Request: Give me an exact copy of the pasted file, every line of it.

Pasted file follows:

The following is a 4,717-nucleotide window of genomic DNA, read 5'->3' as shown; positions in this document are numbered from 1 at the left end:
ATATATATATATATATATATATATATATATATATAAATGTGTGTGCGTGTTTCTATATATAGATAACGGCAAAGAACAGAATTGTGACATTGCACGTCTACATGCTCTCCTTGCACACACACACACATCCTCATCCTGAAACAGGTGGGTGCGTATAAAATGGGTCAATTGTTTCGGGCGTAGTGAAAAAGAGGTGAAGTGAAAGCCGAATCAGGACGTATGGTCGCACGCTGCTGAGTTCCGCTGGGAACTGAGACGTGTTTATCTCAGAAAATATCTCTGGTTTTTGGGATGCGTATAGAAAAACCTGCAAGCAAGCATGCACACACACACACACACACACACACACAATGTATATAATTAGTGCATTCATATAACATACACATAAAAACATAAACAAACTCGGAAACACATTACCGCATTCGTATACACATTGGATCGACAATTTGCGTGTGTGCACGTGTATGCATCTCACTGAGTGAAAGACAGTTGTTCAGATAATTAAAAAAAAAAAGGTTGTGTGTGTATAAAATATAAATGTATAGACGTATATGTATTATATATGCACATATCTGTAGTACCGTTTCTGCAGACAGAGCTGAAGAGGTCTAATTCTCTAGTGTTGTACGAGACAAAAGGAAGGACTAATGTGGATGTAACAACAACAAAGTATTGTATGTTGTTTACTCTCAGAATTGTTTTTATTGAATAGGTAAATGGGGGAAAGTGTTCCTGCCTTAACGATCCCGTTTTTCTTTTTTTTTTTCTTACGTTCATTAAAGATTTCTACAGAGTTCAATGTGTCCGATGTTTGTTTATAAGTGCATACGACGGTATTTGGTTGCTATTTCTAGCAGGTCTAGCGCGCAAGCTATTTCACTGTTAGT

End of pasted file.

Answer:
The following is a 4,717-nucleotide window of genomic DNA, read 5'->3' as shown; positions in this document are numbered from 1 at the left end:
ATATATATATATATATATATATATATATATATATAAATGTGTGTGCGTGTTTCTATATATAGATAACGGCAAAGAACAGAATTGTGACATTGCACGTCTACATGCTCTCCTTGCACACACACACACATCCTCATCCTGAAACAGGTGGGTGCGTATAAAATGGGTCAATTGTTTCGGGCGTAGTGAAAAAGAGGTGAAGTGAAAGCCGAATCAGGACGTATGGTCGCACGCTGCTGAGTTCCGCTGGGAACTGAGACGTGTTTATCTCAGAAAATATCTCTGGTTTTTGGGATGCGTATAGAAAAACCTGCAAGCAAGCATGCACACACACACACACACACACACACACAATGTATATAATTAGTGCATTCATATAACATACACATAAAAACATAAACAAACTCGGAAACACATTACCGCATTCGTATACACATTGGATCGACAATTTGCGTGTGTGCACGTGTATGCATCTCACTGAGTGAAAGACAGTTGTTCAGATAATTAAAAAAAAAAAGGTTGTGTGTGTATAAAATATAAATGTATAGACGTATATGTATTATATATGCACATATCTGTAGTACCGTTTCTGCAGACAGAGCTGAAGAGGTCTAATTCTCTAGTGTTGTACGAGACAAAAGGAAGGACTAATGTGGATGTAACAACAACAAAGTATTGTATGTTGTTTACTCTCAGAATTGTTTTTATTGAATAGGTAAATGGGGGAAAGTGTTCCTGCCTTAACGATCCCGTTTTTCTTTTTTTTTTTCTTACGTTCATTAAAGATTTCTACAGAGTTCAATGTGTCCGATGTTTGTTTATAAGTGCATACGACGGTATTTGGTTGCTATTTCTAGCAGGTCTAGCGCGCAAGCTATTTCACTGTTAGT